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‘Reflections and the Future of Associations’


After three months of attending the weekly “Strengthening Associations Series” webinars of the Australasian Society of Association Executives (AuSAE), I made sure not to miss the last one on June 24, 2020.

Entitled “Reflections and the Future of Associations,” it featured a special C-suite panel composed of Australian Dental Association Federal CEO Damian Mitsch, Restaurant & Catering Industry Association Australia CEO Wes Lambert and Australian Property Institute CEO Amelia Hodge.

AuSAE CEO Toni Brearley facilitated the conversation and deep-dive discussion into the road to recovery for associations in Australia.

Though Australian-focused, these takeaways will also resonate with associations in the Philippines. This situation may be applicable to associations everywhere.

1.  Resilience—The pandemic has impacted associations in terms of cancellation of major events and their ability to deliver face-to-face training programs and networking events. However, associations have adapted swiftly and made quick decisions on the use of technology to reach out to their members’ needs and aspirations. We use “technology on steroids,” one panelist commented. 

2.  Members first—Instinctively, members are first on the minds of association leaders. “You’ve got to be in the trenches with them,” said one panelist. “You’ve got to be with your members in crisis,” said another. Boards and management teams worked together to serve members wanting to seek solutions to their own problems and to fill their hunger for connection during these trying times. “Service was fast and furious,” another panelist commented.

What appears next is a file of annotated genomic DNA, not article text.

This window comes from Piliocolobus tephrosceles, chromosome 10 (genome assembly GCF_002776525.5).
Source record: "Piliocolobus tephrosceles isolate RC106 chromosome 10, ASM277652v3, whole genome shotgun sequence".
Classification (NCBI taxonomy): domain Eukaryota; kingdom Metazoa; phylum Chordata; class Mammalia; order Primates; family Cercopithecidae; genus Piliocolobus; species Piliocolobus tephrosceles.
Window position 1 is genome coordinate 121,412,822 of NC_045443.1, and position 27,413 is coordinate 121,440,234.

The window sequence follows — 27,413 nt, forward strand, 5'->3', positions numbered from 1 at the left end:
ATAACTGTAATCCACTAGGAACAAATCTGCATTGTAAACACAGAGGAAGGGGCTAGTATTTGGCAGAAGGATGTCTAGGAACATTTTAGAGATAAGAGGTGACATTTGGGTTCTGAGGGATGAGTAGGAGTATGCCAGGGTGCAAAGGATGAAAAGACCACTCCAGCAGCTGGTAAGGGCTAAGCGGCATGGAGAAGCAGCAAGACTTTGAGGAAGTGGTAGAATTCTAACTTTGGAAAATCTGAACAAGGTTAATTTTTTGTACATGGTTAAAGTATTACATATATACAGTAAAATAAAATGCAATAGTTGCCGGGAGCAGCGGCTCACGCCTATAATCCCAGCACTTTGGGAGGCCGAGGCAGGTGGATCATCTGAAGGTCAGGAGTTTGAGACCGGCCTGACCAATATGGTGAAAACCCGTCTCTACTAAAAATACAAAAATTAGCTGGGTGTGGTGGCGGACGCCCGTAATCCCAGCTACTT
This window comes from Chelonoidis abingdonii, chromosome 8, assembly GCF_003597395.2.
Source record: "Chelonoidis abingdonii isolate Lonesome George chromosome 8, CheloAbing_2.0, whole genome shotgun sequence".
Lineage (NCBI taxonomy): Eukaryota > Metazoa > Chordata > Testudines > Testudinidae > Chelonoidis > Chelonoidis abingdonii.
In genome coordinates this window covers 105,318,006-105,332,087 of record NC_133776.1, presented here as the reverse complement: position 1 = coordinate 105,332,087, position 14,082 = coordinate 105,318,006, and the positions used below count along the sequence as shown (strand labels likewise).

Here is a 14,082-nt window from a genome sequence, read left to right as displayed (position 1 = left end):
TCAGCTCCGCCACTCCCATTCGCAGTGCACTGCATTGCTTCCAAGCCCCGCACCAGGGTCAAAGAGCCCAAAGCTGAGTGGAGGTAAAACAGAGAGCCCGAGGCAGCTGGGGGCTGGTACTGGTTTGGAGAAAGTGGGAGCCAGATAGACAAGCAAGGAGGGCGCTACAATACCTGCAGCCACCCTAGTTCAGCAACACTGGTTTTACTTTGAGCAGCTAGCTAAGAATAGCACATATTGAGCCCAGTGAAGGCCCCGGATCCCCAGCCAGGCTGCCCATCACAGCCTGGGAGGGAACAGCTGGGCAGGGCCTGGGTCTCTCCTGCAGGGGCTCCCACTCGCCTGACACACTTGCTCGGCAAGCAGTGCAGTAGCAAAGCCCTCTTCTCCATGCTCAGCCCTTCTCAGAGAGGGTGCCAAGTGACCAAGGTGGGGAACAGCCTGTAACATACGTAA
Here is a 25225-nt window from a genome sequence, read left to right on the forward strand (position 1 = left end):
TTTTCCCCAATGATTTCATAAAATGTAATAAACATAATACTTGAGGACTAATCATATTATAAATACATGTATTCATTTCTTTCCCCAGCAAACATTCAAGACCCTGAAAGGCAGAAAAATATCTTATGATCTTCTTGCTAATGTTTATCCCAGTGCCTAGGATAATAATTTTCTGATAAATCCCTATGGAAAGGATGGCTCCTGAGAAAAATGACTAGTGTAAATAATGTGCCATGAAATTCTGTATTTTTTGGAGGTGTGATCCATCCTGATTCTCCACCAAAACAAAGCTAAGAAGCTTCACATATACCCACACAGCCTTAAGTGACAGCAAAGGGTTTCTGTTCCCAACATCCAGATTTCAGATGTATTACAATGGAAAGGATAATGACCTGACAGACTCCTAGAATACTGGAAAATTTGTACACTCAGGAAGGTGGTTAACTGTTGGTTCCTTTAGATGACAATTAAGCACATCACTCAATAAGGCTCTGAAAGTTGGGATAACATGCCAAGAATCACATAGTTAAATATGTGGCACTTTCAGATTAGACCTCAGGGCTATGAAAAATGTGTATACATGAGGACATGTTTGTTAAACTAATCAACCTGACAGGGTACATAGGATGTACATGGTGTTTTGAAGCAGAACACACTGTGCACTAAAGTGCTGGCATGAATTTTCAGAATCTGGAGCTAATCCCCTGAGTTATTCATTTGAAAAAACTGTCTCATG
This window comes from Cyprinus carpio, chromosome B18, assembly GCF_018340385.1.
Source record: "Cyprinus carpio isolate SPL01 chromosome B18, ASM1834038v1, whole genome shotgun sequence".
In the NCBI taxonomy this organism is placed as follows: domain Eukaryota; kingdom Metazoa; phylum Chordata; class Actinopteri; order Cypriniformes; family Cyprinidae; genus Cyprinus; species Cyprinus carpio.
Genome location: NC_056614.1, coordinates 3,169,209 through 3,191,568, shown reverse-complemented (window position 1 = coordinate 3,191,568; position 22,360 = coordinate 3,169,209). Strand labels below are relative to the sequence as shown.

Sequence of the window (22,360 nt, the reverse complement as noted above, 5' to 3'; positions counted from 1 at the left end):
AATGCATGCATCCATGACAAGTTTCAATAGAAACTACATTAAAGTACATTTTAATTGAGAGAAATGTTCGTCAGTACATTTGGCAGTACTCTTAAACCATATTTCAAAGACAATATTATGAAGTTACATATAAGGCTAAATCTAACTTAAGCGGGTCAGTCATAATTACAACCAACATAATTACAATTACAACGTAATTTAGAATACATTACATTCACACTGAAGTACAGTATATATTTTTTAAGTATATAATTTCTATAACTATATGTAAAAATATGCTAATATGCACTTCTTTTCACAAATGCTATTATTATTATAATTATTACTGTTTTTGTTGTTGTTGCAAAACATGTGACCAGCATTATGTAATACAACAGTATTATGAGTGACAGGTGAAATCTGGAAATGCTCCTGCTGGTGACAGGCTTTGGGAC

3.  Continuous collaboration—Working with other associations, while being done before, became more pronounced during the pandemic. Associations leverage on synergies and economies of scale to mitigate the adverse impact of the crisis and move onto the next stage: recovery and rebound.

4.  Entrepreneurial innovation—Another positive result of the crisis is associations’ ability to become experts and problem solvers. Associations have also begun working on different revenue channels to accomplish their mission. “There is no turning back. It is not the time to be saying, ‘when can we go back to the old way and how we used to do it’,” noted one panelist.

5.  Flexibility—Whether it’s the way they deliver value to their members or how they have invested in their people, associations have become agile, lean, and fast-moving. “Workplace flexibility is here to stay,” said one panelist. Associations have proven that they can all work productively and successfully from home.

The panel’s final thought: “Let’s not take our foot off the pedal just yet. We keep hearing this, but associations have never been more important than they are now. This period of time has highlighted to members, non-members, and the broader community the pivotal role that associations play to advocate and be the single source of truth for entire professions. We should use this time and harness this attention to continue to provide meaningful solutions to member problems.”

Aren’t these what associations here are saying and experiencing, too?

The column contributor, Octavio “Bobby” Peralta, is concurrently the secretary-general of the Association of Development Financing Institutions in Asia and the Pacific and the Founder & CEO of the Philippine Council of Associations and Association Executives. PCAAE is holding the Associations Summit 8 on November 25 and 26, 2020 with the theme, “Leading with Agility.” The two-day virtual event is supported by Adfiaf, the Tourism Promotions Board, and the PICC. E-mail [email protected] for more details on AS8.

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